West Nile Virus Detected in Mosquitoes in Stamford

Mosquitoes trapped in Stamford on July 22 have tested positive for West Nile virus, according to the Stamford health department.

These are the first mosquitoes the Connecticut Agricultural Experiment Station has found with the virus in Stamford this season.

“The State has identified mosquitoes with West Nile Virus throughout Connecticut and individuals should take precautions,” Anne Fountain, director of Health and Social Services for the City of Stamford, said in a statement.

Most people who are infected with West Nile virus and become ill will have a mild illness that might include fever, headache, body aches, nausea, vomiting, or a skin rash. Less frequently, people develop severe illness of the nervous system that can also include neck stiffness, disorientation, loss of consciousness, tremors, muscle weakness, and paralysis.

Persons older than 50 years old are more likely than younger persons to suffer the more severe health consequences if they become infected.

Precautions to avoid mosquito bites include:

  • Minimize time outdoors at dusk and dawn.
  • Be sure door and window screens are tight fitting and in good repair.
  • Wear shoes, socks, long pants, and long-sleeved shirts. Clothing material should be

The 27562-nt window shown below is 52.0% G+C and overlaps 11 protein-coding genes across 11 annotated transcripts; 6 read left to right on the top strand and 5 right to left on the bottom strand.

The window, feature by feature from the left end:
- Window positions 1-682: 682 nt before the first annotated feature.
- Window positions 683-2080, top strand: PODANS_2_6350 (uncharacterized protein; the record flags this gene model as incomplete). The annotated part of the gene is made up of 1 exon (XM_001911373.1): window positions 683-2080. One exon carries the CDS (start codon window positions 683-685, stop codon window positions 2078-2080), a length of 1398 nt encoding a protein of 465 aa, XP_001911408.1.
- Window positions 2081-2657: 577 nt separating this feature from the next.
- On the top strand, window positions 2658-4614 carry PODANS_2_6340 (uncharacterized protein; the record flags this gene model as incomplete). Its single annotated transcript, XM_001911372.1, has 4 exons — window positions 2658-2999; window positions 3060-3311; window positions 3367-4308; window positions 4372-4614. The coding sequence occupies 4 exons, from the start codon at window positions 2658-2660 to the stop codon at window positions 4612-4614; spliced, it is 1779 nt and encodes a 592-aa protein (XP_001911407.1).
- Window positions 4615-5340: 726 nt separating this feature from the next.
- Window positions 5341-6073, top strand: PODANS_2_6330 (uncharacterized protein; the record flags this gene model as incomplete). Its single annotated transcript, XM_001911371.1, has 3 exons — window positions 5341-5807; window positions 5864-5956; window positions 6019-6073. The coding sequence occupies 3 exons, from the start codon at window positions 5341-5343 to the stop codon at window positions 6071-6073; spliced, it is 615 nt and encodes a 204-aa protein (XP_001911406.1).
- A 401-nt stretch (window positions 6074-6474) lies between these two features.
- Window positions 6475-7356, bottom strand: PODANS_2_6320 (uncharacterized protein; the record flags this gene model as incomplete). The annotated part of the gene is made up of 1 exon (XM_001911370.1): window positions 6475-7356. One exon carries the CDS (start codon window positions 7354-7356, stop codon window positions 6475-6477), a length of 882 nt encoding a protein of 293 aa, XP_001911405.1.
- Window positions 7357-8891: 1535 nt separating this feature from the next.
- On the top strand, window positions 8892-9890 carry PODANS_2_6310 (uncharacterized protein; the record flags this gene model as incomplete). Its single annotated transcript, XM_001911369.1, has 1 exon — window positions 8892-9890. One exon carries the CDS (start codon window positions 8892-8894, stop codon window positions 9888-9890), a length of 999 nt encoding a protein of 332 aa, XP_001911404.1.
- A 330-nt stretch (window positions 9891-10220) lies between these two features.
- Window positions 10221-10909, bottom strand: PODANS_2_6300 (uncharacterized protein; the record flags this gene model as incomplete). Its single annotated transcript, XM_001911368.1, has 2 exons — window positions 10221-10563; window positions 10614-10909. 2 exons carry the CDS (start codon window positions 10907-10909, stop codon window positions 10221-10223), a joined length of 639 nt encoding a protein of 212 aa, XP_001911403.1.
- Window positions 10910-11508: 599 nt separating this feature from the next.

• tightly woven.
  • Use mosquito netting when sleeping outdoors.
  • Consider using mosquito repellent when it is necessary to be outdoors. Always use
  • according to label instructions. The most effective repellents contain DEET or
  • Picaridin.
  • When using DEET, use the lowest concentration effective for the time spent outdoors
  • (for example, 6 percent lasts approximately two hours and 20% for four hours) and wash
  • treated skin when returning indoors. Do not apply under clothing, to wounds or irritated
  • skin, the hands of children, or to infants less than two months old.

Measures to reduce mosquitoes around the home include:

  • Dispose of water-holding containers, such as ceramic pots, used tires, and tire swings.
  • Drill holes in the bottom of containers such as those used for recycling.
  • Clean clogged roof gutters.
  • Turn over objects that may trap water when not in use such as wading pools and
  • wheelbarrows.
  • Change water in birdbaths on a weekly basis.
  • Clean and chlorinate swimming pools, and when not in use, use pool covers and drain
  • when necessary.
  • Use landscaping to eliminate areas where water can collect on your property.

Additional resources for information on West Nile virus and mosquito management:

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